Mar 6 2012
Complications in pregnancy have fallen as a result of the ban on smoking in public places, according to a new study.
Researchers found the ban, introduced almost six years ago, has led to a decrease in the number of babies being born before they reach full term.
It has also reduced the number of infants being born underweight.
Legislation outlawing smoking in enclosed public places, such as pubs and restaurants, came into force in Scotland on March 26 2006.
The research team, led by Professor Jill Pell of the University of Glasgow's Institute of Health and Wellbeing, looked at more than 700,000 single-baby births before and after the introduction of the ban.
They discovered that the number of mothers who smoked fell from 25.4% to 18.8% after the new law was brought in.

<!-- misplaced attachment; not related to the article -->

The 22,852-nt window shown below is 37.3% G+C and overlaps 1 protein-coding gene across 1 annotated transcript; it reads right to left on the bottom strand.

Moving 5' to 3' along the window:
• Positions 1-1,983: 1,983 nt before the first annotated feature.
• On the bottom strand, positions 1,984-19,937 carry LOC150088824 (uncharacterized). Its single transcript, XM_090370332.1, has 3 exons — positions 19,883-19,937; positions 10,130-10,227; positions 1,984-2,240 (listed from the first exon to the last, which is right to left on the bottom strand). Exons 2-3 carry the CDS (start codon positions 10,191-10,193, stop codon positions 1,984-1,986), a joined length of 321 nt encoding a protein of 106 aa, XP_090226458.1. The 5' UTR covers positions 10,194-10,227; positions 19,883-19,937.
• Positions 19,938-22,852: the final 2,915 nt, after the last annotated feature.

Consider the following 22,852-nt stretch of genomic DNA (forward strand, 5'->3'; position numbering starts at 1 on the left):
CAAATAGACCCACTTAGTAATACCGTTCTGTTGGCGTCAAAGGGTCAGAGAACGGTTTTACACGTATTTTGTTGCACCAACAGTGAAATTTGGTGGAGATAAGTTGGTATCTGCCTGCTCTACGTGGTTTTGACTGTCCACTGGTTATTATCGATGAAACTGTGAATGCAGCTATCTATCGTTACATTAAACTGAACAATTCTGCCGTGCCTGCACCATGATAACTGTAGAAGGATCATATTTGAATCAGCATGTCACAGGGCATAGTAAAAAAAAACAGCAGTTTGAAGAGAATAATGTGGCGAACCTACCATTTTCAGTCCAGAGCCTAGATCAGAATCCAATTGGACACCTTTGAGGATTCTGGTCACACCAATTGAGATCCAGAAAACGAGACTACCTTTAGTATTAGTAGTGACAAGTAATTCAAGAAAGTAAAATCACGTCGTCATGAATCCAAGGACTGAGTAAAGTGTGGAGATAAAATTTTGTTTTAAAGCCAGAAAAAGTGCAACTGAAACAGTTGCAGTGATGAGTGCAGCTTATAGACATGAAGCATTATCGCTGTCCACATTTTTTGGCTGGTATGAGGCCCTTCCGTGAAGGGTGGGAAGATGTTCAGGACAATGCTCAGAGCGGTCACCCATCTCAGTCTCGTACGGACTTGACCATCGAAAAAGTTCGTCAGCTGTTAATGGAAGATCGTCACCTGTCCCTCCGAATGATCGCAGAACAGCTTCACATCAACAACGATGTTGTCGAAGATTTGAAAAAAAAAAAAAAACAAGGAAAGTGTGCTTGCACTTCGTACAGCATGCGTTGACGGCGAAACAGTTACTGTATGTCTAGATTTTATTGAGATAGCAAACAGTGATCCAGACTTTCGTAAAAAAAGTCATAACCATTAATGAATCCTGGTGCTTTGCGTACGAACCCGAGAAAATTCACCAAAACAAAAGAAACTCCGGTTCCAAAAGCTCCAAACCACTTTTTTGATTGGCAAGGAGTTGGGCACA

Experts further found there was a drop of more than 10% in the overall number of babies born "preterm", which is defined as delivery before 37 weeks' gestation. There was also a 5% drop in the number of infants born under the expected weight, and a fall of 8% in babies born "very small for gestational size".
Dr Pell said the research highlighted the positive health benefits which can stem from tobacco control legislation.
She said: "These findings add to the growing evidence of the wide-ranging health benefits of smoke-free legislation and support the adoption of such legislation in other countries which have yet to implement smoking bans.
"These reductions occurred both in mothers who smoked and those who had never smoked. While survival rates for preterm deliveries have improved over the years, infants are still at risk of developing long-term health problems so any intervention that can reduce the risk of preterm delivery has the potential to produce important public health benefits."